- Water diversions; and
- Drinking water safety and the prevention of contamination by chemicals and
other toxins.

The late-May/early-June consultations in several centres are one part of a
broad-based initiative will include several steps:

- Meetings and consultations to develop a Statement of Expectations;
- Work to expand and link together the network of Saskatchewan citizens and organizations working on water issues;
- Additional consultations and finalization of the Statement of Expectations;
- Efforts to gather sign-on from a wide range of organizations;
- Presentation to government; and
- Continued work as government policy is developed to ensure that local and provincial government policies reflect the wishes of Saskatchewan citizens.

The Statement of Expectations process has worked very well in Ontario. In that province, organizations led by Canadian Environmental Law Association and Environmental Defence created an Ontario Source Water Protection Statement of Expectations (focused slightly more narrowly-on watershed protection in the context of drinking water purity). The Ontario document exists in both long and short forms and can be accessed at their website.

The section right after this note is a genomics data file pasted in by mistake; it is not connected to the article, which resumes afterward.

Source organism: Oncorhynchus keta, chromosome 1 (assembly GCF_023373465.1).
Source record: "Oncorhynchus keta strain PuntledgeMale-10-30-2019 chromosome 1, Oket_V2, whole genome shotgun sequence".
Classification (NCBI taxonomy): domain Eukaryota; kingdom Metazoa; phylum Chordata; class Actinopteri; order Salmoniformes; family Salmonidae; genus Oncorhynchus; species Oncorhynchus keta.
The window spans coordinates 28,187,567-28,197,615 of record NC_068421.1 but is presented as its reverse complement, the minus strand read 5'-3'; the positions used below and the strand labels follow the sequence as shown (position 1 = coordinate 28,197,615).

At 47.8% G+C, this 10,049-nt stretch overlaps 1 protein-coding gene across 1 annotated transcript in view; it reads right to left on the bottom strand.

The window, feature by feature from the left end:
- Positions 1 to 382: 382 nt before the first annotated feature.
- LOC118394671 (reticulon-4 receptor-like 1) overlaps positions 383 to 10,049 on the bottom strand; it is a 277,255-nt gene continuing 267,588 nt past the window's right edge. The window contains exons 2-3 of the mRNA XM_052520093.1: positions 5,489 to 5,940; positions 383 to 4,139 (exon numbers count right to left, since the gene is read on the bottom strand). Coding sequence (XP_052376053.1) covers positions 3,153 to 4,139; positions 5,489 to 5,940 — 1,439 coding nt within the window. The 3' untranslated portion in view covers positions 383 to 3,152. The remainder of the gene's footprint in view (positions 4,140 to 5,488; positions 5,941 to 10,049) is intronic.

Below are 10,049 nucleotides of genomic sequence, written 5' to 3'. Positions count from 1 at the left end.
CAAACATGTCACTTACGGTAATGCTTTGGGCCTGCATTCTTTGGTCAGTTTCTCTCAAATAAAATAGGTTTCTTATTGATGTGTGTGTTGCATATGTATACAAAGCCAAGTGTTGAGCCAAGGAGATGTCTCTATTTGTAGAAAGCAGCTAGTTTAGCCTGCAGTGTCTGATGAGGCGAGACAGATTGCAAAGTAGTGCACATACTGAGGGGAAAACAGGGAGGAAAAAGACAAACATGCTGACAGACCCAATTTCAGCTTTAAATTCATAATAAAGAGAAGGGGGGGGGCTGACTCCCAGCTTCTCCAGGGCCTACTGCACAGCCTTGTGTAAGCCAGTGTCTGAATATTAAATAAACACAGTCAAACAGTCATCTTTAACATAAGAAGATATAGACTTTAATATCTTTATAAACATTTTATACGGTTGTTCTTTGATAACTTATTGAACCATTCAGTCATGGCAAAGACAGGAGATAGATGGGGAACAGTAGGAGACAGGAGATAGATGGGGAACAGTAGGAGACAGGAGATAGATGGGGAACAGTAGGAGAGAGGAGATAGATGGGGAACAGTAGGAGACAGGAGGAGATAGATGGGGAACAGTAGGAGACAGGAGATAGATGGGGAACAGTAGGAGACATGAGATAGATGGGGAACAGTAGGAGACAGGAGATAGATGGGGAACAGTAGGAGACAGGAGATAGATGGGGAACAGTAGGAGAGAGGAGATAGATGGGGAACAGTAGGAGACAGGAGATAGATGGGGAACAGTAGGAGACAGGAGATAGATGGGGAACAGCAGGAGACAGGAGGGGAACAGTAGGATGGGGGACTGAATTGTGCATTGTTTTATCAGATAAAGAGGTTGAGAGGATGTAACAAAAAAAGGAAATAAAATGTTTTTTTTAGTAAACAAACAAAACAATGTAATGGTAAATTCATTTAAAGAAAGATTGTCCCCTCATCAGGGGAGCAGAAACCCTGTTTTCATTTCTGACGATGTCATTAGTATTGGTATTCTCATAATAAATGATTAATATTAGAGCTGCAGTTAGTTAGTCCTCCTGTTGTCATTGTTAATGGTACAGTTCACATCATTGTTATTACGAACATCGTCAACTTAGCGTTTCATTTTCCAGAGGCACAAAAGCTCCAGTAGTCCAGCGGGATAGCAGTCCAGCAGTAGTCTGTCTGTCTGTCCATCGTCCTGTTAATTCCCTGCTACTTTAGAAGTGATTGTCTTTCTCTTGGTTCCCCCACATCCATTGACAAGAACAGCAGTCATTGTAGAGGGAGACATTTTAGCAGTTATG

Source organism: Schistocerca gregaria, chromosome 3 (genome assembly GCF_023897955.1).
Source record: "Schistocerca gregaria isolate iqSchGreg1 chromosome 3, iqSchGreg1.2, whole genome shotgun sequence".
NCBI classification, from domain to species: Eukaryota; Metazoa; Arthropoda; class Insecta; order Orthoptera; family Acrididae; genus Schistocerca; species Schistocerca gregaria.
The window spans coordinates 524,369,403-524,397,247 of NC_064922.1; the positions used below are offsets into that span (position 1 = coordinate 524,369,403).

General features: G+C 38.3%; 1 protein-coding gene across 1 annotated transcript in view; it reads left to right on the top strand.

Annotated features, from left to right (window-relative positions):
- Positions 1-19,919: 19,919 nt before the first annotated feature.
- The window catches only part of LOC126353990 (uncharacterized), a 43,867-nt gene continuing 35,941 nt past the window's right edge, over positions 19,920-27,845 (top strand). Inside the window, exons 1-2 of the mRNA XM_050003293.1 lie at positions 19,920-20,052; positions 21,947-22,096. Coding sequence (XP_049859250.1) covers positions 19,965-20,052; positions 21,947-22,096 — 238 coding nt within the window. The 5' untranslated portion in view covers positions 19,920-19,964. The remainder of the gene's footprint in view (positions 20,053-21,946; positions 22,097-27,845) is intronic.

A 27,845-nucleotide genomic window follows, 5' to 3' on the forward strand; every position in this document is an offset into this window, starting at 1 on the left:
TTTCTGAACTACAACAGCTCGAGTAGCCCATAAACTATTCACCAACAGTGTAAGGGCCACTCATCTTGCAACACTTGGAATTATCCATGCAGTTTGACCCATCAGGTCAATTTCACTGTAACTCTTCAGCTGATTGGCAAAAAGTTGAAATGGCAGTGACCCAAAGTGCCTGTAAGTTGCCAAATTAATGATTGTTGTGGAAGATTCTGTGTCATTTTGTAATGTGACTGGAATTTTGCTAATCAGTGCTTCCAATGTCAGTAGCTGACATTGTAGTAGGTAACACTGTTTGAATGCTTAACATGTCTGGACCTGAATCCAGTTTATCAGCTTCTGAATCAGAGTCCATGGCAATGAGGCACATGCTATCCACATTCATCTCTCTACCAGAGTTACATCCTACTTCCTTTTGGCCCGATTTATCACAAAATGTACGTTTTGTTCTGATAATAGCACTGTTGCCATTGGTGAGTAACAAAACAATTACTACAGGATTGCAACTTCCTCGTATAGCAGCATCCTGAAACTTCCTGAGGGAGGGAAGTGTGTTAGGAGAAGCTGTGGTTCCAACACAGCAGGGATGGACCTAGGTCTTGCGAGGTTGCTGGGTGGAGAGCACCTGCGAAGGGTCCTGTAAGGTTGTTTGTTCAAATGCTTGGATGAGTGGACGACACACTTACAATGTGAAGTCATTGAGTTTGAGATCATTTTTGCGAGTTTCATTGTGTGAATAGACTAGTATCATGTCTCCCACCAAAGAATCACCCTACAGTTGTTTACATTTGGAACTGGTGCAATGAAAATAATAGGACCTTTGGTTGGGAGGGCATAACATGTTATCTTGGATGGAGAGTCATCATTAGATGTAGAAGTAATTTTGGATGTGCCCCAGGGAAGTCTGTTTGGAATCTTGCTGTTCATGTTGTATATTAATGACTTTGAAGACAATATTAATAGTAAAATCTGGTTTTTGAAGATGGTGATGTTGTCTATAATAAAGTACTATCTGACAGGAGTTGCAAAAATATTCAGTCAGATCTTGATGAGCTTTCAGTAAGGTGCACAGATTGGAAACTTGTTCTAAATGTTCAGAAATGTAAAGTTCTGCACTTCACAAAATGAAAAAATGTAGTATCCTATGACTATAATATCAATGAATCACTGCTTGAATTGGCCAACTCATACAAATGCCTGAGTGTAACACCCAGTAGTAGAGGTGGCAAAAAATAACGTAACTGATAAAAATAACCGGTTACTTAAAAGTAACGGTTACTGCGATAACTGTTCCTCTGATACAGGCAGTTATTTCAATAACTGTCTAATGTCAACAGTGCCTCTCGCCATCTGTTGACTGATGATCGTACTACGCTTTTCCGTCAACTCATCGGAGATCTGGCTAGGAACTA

In the wake of the North Battleford water crisis and in the face of growing uncertainty about water supplies and quality, Saskatchewan governments at all levels are working to create new policies on water allocation, protection, conservation, and security of supply. Our Statement of Expectations process is an important initiative to provide focused citizen leadership to governments as they formulate these important policies.

I hope that you can participate in this process and I look forward to working collectively with many Saskatchewan citizens and organizations.


Darrin Qualman
Water Issues Coordinator
Saskatchewan Environmental Society
(306) 492-4714

25 May 2006

Con Party Uses Government Resources for Partisan Purposes?

24 May 2006

Harper Equals Bush

Right out of GW's playbook: if you don't like what the media is saying, find media that will like what you say.

The Harper, 24 May 06
Harper says he'll avoid 'biased' national media
Prime Minister Stephen Harper says the national media are biased, and he will work hard to avoid them.

Canadian Press
Published: Wednesday, May 24, 2006

OTTAWA -- Prime Minister Stephen Harper says the national media are biased against him so he will avoid them from now on.

The prime minister says the Ottawa press gallery seems to have decided to become the opposition to his Conservative government.